Simmons in particular has been a challenge to unlock this series. If anyone should be stepping up with Embiid sick, you’d think it would be the transformative, once-in-a-generation, little LeBron that Simmons has shown he can be. Yet passivity (heartbreak?) has left the 22-year-old prodigy looking half-baked. To recap, Brown is dealing with: Simmons falling flat, Embiid with bubble guts, Monroe risking it all behind the arc, and the real possibility that the Sixers won’t advance. Brown is probably coaching for his job right now, and the “coaching” part isn’t going very well.
Game 5: Nuggets 124, Trail Blazers 98
Winner: Old Head Paul Millsap
Millsap stans don’t surface as often as they did when he was in Atlanta. Denver has flashier offensive options, and even if that were Millsap’s game, it’s not what Mike Malone needs from the pairing of Nikola Jokic and the burly veteran. But this Portland matchup, much like Nuggets-Blazers games in the regular season, has brought out Millsap’s dominant side and a nastiness we rarely get to see from him. In Denver and Portland’s three preplayoff games, Millsap averaged 19.3 points while shooting 63 percent overall and 60 percent from deep. On Tuesday, he had 12 points in the first quarter—for context, Millsap averaged 12.6 points per game this season—and finished Game 5 with 24 points, eight rebounds, two assists, one steal, and two blocks in 34 minutes.
This was Millsap’s best performance of the postseason (and this is coming off Game 4 where he had 21 points on just 10 field goal attempts, his previous best effort of the playoffs). He exploited every Blazer that crossed him, including Terry Stotts, who couldn’t figure out a way for his frontcourt to be effective against Millsap. When Millsap was drafted in 2006, he was called a tweener. And though the label is now considered out-of-date in a positionless NBA, it’s still useful in explaining his command against Portland on both ends: Millsap is too agile for Stotts’s big men to keep up, and he’s too strong for smaller forwards and guards to body.
Millsap made the paint his sanctuary Tuesday, as did his teammates. (The Nuggets outscored the Blazers 64-44 there and made the most of transition opportunities, where they also ended with a whopping 12-2 point advantage.) And despite his rough bout of 3-point shooting in the first round of the playoffs—just 25 percent from behind the arc—he recorded his second straight 2-for-3 game from 3 on Tuesday.
Murray goes behind the back to Millsap for 3+1 pic.twitter.com/8wzCT4SSXX— Dime (@DimeUPROXX) May 8, 2019
Stans, unite now while it lasts: Even if Denver advances on the back of the world’s most boring former All-Star (tied with Al Horford), they’ll probably be facing Golden State in the next round, against whom Millsap’s scoring averages aren’t nearly as bullish … or in the double digits.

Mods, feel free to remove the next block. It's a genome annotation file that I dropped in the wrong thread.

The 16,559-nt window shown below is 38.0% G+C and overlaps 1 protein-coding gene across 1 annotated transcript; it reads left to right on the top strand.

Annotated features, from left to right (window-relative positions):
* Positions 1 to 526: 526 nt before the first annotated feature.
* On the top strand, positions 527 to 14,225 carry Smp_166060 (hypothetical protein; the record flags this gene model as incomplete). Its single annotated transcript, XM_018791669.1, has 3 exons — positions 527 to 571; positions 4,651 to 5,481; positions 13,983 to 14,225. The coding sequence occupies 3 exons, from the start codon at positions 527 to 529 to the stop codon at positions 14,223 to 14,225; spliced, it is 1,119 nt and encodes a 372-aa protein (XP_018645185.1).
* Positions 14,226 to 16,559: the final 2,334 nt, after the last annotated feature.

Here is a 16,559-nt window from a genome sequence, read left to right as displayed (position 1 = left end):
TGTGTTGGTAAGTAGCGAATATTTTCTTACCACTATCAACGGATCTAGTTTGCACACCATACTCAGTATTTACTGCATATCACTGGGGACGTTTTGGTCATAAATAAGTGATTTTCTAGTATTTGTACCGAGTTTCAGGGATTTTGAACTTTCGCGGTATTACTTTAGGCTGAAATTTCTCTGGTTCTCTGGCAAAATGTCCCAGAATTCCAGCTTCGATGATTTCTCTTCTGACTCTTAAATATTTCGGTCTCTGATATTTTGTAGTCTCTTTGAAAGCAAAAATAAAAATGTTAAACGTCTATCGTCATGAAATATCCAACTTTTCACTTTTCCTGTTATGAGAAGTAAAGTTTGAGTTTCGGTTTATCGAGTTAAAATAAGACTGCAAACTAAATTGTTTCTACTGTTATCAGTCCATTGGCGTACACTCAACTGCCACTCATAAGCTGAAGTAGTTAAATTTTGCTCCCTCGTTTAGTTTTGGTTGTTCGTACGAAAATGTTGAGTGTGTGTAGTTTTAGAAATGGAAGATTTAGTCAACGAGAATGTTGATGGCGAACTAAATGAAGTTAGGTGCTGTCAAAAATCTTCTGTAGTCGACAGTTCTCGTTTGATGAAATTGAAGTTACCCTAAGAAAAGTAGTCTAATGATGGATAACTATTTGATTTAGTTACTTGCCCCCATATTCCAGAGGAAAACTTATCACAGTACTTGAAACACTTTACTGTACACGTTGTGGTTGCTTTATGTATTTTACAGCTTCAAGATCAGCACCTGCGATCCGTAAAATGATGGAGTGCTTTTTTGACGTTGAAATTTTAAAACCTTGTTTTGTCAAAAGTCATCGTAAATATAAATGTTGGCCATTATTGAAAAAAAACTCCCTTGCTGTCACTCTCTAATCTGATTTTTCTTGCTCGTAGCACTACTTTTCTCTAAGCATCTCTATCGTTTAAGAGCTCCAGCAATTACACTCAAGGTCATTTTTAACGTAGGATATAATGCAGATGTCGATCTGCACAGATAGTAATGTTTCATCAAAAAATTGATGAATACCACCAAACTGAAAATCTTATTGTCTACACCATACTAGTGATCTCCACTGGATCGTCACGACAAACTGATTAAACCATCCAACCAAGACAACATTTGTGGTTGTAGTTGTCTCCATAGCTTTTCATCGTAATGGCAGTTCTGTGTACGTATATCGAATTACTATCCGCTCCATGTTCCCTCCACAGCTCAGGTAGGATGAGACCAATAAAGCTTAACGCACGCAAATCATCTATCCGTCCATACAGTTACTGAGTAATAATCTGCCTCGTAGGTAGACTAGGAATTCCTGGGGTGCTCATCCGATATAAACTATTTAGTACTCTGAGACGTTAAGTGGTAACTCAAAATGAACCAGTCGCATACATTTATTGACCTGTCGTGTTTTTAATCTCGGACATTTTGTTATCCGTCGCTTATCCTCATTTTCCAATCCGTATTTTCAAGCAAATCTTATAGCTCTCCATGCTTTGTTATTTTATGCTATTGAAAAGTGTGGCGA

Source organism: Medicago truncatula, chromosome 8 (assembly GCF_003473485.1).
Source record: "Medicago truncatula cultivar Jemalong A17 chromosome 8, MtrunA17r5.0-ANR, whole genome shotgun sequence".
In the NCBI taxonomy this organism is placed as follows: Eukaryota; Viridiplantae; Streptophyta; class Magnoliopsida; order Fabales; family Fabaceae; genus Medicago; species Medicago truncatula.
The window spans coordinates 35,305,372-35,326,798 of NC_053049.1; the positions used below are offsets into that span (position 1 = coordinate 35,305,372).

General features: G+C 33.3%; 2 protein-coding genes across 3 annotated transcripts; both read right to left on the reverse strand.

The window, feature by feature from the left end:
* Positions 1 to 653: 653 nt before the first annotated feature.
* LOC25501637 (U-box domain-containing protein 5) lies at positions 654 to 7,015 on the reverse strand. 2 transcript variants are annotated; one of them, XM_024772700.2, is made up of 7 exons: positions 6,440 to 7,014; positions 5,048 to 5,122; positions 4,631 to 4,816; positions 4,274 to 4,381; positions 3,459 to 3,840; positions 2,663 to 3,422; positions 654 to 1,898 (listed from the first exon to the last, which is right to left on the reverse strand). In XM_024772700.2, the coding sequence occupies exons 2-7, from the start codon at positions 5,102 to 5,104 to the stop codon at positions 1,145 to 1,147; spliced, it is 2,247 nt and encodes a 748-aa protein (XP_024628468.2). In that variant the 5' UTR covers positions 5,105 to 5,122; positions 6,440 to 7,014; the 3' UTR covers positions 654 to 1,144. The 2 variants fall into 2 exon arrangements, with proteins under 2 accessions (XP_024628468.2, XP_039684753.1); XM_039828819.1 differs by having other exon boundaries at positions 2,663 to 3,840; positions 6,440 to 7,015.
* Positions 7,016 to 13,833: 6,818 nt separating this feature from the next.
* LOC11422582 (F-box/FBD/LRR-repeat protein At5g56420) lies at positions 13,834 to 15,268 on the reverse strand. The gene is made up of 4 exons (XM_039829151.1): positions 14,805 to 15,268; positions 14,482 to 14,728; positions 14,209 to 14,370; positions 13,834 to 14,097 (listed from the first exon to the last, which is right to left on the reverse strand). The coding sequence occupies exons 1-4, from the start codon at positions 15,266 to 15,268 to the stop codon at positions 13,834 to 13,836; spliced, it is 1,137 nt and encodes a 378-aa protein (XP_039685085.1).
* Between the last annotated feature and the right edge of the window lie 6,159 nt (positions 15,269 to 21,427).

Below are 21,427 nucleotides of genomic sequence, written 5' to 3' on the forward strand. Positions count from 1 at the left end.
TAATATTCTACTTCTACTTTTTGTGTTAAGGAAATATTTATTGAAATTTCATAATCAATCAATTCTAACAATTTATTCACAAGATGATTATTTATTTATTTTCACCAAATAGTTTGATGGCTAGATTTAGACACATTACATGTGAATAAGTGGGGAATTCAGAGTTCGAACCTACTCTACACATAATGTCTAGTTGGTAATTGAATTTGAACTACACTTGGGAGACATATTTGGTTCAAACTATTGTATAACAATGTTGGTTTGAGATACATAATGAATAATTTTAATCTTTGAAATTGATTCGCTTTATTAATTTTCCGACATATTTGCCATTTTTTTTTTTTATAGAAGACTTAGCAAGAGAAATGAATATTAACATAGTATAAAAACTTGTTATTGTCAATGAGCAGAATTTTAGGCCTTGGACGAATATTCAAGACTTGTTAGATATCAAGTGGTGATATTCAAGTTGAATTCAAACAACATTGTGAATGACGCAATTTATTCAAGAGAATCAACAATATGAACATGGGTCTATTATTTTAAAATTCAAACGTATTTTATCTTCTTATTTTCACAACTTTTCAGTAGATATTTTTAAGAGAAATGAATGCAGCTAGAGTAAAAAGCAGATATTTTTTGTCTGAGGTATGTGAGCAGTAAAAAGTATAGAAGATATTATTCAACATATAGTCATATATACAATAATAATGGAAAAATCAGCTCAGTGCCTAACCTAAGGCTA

Loser: The Blazers’ Interior Game
Denver’s production in the paint wasn’t all thanks to Millsap. Portland was weak in its own right, both on the attack inside and in defending its interior on the other end. The Blazers were severely outrebounded from beginning to end, and they lost the battle on the boards by a 62-44 margin (52-31 on defensive glass). The backcourt drives that are typically successful for Portland also fell flat, but the team’s overall lack of productivity in the paint can’t be blamed on an off scoring night or an unfriendly rim.
Stotts put Al-Farouq Aminu on Jokic, Denver’s best offensive player, which made it easier for the Serbian to pounce on the glass. That move also gave Jokic—Denver’s worst defender—a simpler assignment on the other end of the floor, as Aminu is a non-threat. Jokic largely didn’t even need to bother to contest him throughout Tuesday night’s game.
Loser: Jokic’s Conditioning Plan
I know Malone felt bad after he played Jokic for an excessive amount of time in Game 3’s four-overtime loss. He said so immediately afterward: “Nikola Jokic played 65 minutes. That’s unheard of. That’s ridiculous. I can’t do that to him. That’s too many minutes.” Though I fully support a man acknowledging the ridiculousness of his actions and drawing a line between what he should and should not do to others, it’s part of Malone’s job description to be aware of how many minutes he’s played his star while the game is still going on, not after, as his big, lumbery marshmallow of a center melts into a blob in the showers and stays there until the tipoff of Game 4.
OK, so Jokic didn’t technically melt. The following game, he played 39 minutes. Seeing that amount of time was understandable-ish—the contest was decided by four points (a 116-112 Denver win) and Malone needed Jokic. Here’s what’s not understandable-ish: In Game 5, Jokic was still on the court with nine minutes remaining and Denver leading by 20. Malone left him in as the clock dwindled in the fourth and the scoring margin widened; in fact, Jokic only left the game with 3:50 remaining because HE FOULED OUT. He essentially subbed himself out of the game.
When Big Honey’s big body finally sat, he had played 34 minutes. Conditioning in the postseason, not the preseason: Malone’s either extremely behind or extremely ahead of the game.